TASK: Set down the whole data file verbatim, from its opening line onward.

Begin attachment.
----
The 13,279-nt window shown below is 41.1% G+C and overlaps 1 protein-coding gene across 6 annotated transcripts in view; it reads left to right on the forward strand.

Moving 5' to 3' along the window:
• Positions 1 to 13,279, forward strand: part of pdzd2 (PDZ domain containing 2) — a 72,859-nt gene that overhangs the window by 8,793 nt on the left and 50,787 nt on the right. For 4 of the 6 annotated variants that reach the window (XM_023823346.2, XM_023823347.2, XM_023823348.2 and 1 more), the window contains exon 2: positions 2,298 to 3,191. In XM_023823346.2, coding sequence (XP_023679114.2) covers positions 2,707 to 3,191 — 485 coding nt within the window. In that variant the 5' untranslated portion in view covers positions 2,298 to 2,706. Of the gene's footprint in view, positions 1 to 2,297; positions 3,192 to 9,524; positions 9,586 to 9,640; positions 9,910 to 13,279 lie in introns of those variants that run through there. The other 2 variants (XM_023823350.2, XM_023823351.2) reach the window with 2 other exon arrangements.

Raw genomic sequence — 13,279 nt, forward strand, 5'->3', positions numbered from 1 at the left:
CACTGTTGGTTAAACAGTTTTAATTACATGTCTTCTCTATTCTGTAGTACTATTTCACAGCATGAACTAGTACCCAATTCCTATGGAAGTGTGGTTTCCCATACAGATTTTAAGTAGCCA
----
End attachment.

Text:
The 13,279-nt window shown below is 41.1% G+C and overlaps 1 protein-coding gene across 6 annotated transcripts in view; it reads left to right on the forward strand.

Moving 5' to 3' along the window:
• Positions 1 to 13,279, forward strand: part of pdzd2 (PDZ domain containing 2) — a 72,859-nt gene that overhangs the window by 8,793 nt on the left and 50,787 nt on the right. For 4 of the 6 annotated variants that reach the window (XM_023823346.2, XM_023823347.2, XM_023823348.2 and 1 more), the window contains exon 2: positions 2,298 to 3,191. In XM_023823346.2, coding sequence (XP_023679114.2) covers positions 2,707 to 3,191 — 485 coding nt within the window. In that variant the 5' untranslated portion in view covers positions 2,298 to 2,706. Of the gene's footprint in view, positions 1 to 2,297; positions 3,192 to 9,524; positions 9,586 to 9,640; positions 9,910 to 13,279 lie in introns of those variants that run through there. The other 2 variants (XM_023823350.2, XM_023823351.2) reach the window with 2 other exon arrangements.

Raw genomic sequence — 13,279 nt, forward strand, 5'->3', positions numbered from 1 at the left:
CACTGTTGGTTAAACAGTTTTAATTACATGTCTTCTCTATTCTGTAGTACTATTTCACAGCATGAACTAGTACCCAATTCCTATGGAAGTGTGGTTTCCCATACAGATTTTAAGTAGCCA